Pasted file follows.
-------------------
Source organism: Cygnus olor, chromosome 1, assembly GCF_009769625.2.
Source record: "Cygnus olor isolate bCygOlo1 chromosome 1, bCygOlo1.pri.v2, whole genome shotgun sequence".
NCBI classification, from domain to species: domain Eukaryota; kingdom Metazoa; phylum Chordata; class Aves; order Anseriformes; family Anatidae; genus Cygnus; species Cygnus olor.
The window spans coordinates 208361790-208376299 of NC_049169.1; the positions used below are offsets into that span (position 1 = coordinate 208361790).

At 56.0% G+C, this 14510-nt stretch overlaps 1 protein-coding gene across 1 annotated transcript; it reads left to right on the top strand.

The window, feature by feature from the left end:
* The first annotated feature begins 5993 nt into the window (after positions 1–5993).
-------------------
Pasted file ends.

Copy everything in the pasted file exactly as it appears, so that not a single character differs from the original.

Source organism: Cygnus olor, chromosome 1, assembly GCF_009769625.2.
Source record: "Cygnus olor isolate bCygOlo1 chromosome 1, bCygOlo1.pri.v2, whole genome shotgun sequence".
NCBI classification, from domain to species: domain Eukaryota; kingdom Metazoa; phylum Chordata; class Aves; order Anseriformes; family Anatidae; genus Cygnus; species Cygnus olor.
The window spans coordinates 208361790-208376299 of NC_049169.1; the positions used below are offsets into that span (position 1 = coordinate 208361790).

At 56.0% G+C, this 14510-nt stretch overlaps 1 protein-coding gene across 1 annotated transcript; it reads left to right on the top strand.

The window, feature by feature from the left end:
* The first annotated feature begins 5993 nt into the window (after positions 1–5993).